6 Steps for Protecting Seniors from Identity Theft

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Written by Guest | Last Updated December 17th, 2019
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Old Women

Guest Post by Kayla Matthews

Identity theft happens when someone gets ahold of your private and personal information, such as your Social Security number or bank account information. With access to this data, criminals can make purchases and commit fraud. The elderly are often targets for such scams. They have more money, are less suspicious, and are not always entirely aware of new technology. While this is a concerning topic, here are six ways that seniors can keep themselves safe:

1. Adopt safe online behaviors

Identity thieves do most of their work on the internet, so it's important to operate securely online. Always log out of bank and government websites that hold sensitive details. Never post your birthday or location on social media if you can help it. Criminals often grab this information and forge birth certificates and passports with it. Avoid fishy websites — look for a lock symbol in the address bar. Never work on anything confidential on public Wi-Fi.

2. Don't fall for email tricks

If you receive an email telling you that you've won a trip to the Bahamas, or that a foreign prince wants to send you $1 million, report it as spam and delete it. Criminals love to send fake rewards or deals, called phishing scams, to victims in hopes that they'll click on it. A good rule of thumb is to never respond to a sender that's offering you money or asking for personal information. Any legitimate organization or company will never ask you do divulge your data like this.

3. Beware of phone calls

Have you ever gotten a call from someone claiming to be the IRS? This is a common scam that many Americans fall for. The IRS, along with most government institutions, will probably never contact you by phone. If they need to get in touch, they'll send a letter in the mail. The same goes for calls exclaiming that you've won the lottery. If you answer a call like this, hang up and block the number from your phone.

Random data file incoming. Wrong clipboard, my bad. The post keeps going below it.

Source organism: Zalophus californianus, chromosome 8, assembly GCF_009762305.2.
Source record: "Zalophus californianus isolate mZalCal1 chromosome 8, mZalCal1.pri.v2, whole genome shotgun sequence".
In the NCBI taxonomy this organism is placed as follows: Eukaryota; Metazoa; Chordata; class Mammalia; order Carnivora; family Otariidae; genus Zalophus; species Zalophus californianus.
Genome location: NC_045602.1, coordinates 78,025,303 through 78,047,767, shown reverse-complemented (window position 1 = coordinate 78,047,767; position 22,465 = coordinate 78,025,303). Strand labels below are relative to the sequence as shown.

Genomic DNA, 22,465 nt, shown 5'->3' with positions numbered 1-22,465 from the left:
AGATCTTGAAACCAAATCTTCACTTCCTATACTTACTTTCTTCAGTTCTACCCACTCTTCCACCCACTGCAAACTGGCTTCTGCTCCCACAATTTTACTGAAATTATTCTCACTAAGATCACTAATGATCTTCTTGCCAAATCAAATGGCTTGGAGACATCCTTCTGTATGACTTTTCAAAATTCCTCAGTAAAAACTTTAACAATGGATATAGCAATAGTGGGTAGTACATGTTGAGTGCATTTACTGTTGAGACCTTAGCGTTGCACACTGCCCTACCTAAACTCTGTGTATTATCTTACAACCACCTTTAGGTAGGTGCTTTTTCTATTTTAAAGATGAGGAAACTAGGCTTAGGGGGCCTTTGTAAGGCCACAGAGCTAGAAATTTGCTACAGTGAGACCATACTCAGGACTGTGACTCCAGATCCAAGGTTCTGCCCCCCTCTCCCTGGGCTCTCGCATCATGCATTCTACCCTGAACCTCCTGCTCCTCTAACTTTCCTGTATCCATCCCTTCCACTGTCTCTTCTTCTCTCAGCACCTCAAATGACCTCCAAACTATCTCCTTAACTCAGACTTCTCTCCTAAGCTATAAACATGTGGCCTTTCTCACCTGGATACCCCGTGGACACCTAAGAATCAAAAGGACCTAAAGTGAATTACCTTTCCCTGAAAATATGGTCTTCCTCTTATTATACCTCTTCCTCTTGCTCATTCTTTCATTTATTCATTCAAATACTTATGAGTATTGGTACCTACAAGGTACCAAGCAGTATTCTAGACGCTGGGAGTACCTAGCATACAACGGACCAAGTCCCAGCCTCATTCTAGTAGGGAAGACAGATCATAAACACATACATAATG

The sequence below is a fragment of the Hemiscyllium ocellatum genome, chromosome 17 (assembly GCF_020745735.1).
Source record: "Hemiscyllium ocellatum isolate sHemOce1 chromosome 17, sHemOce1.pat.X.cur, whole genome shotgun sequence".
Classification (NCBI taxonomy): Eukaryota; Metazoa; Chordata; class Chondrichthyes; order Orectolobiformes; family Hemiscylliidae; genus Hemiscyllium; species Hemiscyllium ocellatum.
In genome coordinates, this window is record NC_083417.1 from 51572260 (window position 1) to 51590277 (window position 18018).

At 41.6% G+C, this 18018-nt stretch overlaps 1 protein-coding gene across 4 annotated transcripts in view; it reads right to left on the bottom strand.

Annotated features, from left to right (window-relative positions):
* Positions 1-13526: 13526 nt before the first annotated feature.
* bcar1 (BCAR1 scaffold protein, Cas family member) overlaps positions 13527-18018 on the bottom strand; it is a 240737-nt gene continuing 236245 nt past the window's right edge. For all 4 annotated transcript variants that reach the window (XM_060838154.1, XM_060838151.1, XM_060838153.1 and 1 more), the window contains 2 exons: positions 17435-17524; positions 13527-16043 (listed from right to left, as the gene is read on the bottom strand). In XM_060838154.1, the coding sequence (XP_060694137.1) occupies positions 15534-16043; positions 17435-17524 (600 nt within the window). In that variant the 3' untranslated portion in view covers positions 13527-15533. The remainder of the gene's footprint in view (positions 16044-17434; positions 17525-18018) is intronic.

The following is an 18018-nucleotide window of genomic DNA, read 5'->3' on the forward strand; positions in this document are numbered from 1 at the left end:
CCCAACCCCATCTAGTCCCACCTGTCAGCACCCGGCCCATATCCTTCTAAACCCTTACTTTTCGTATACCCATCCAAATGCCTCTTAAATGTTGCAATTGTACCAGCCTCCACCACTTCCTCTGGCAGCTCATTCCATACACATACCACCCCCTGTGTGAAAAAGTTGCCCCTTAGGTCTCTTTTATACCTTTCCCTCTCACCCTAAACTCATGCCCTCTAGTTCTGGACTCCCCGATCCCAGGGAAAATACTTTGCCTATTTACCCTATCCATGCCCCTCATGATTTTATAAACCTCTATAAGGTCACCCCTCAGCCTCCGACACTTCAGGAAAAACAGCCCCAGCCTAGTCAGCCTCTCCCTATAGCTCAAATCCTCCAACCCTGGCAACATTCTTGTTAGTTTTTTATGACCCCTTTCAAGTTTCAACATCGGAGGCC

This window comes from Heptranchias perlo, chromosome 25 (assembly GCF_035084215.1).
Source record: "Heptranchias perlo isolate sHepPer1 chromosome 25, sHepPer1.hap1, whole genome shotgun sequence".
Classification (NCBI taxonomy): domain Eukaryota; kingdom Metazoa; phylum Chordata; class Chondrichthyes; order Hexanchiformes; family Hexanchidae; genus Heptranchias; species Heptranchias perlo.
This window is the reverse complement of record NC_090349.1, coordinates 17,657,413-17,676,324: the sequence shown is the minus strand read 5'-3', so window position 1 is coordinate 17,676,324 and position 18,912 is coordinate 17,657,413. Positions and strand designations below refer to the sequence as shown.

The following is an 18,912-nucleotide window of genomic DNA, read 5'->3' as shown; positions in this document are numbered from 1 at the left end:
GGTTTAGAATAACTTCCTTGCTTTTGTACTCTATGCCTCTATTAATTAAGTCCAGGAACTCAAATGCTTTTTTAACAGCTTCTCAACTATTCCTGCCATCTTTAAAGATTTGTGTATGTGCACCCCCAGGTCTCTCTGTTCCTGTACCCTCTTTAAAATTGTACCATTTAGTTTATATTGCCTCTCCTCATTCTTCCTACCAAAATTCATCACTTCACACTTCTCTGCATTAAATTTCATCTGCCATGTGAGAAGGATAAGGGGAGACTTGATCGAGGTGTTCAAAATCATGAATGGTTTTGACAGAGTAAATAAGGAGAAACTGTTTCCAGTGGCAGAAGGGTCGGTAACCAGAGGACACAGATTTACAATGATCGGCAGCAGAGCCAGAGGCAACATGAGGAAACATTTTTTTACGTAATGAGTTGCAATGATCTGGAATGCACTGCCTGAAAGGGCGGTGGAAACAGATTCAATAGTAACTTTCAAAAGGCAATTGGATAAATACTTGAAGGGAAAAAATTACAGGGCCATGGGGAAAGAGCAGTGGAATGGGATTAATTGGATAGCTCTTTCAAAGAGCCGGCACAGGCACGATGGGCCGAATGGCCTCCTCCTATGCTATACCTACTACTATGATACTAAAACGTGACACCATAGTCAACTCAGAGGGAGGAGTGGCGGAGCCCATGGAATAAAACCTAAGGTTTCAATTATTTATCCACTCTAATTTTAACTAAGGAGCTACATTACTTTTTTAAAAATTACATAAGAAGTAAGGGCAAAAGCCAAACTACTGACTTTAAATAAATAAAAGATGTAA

4. Limit access to your money

There are plenty of older adults who allow their family members to help manage their funds. As you age and begin to plan your retirement more thoroughly, you'll want to make sure your money is secure.

Consider hiring a designated financial advisor to help you navigate your earnings and use them accordingly. If you prefer to have someone you know to assist you with this, make sure they're trustworthy.

5. Keep physical copies locked away

Private documents, like your Social Security card and passport, should remain in a secure place at all times. Choose a designated area that only you and a handful of trusted individuals know. If you ever move, you'll be able to grab your files and ensure no one else has access to them. Caregivers can help protect seniors by overseeing who has access to this information.

6. Consult someone you trust

Should you ever be in doubt about how to protect your identity, talk to a family member or friend that you trust. They can help you conduct further research on how to keep your data safe. If you answer an odd phone call or come across suspicious activity in your bank account, contact one of these people. Having trusted confidants in your arsenal is always a great idea.

Become informed and prepared today

By taking these steps, you can keep yourself safe from criminals. Make sure to operate securely on the internet, be on the lookout for suspicious phone calls, and keep your physical documents guarded. If you're concerned that you've been a victim of identity theft, a host of resources are available to help you.

Kayla Matthews, a tech and security journalist, has written articles for sites including WIRED, Information Age, Security Boulevard, and the National Cyber Security Alliance. To see more of her work, follow her on Twitter @KaylaEMatthews or check out her tech blog, Productivity Bytes.

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